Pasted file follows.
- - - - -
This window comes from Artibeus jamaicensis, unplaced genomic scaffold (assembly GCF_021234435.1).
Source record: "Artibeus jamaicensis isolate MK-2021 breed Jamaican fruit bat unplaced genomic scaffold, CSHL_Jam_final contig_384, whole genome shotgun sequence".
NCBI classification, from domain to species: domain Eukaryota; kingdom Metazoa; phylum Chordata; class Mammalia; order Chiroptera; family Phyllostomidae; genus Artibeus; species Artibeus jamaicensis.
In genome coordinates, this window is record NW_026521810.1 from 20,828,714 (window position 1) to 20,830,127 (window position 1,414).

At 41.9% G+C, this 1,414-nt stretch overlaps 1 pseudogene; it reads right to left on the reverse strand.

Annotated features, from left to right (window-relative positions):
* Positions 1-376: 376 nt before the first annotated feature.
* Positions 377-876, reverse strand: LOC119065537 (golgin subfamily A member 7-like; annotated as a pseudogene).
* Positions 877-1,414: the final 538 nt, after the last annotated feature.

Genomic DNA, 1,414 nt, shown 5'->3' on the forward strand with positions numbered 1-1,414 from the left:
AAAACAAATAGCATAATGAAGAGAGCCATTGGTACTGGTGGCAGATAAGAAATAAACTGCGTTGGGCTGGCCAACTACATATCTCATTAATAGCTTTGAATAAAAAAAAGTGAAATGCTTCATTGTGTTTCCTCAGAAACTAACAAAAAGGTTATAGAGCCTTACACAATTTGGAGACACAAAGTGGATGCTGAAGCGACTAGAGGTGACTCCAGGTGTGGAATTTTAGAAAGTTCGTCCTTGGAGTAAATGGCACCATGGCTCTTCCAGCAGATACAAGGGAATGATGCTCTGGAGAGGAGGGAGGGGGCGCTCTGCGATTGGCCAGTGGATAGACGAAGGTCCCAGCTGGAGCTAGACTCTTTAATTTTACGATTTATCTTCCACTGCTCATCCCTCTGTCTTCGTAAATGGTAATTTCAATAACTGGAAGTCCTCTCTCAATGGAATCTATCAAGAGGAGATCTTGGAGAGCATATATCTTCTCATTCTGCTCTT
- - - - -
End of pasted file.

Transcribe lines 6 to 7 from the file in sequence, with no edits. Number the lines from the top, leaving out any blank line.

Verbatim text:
Annotated features, from left to right (window-relative positions):
* Positions 1-376: 376 nt before the first annotated feature.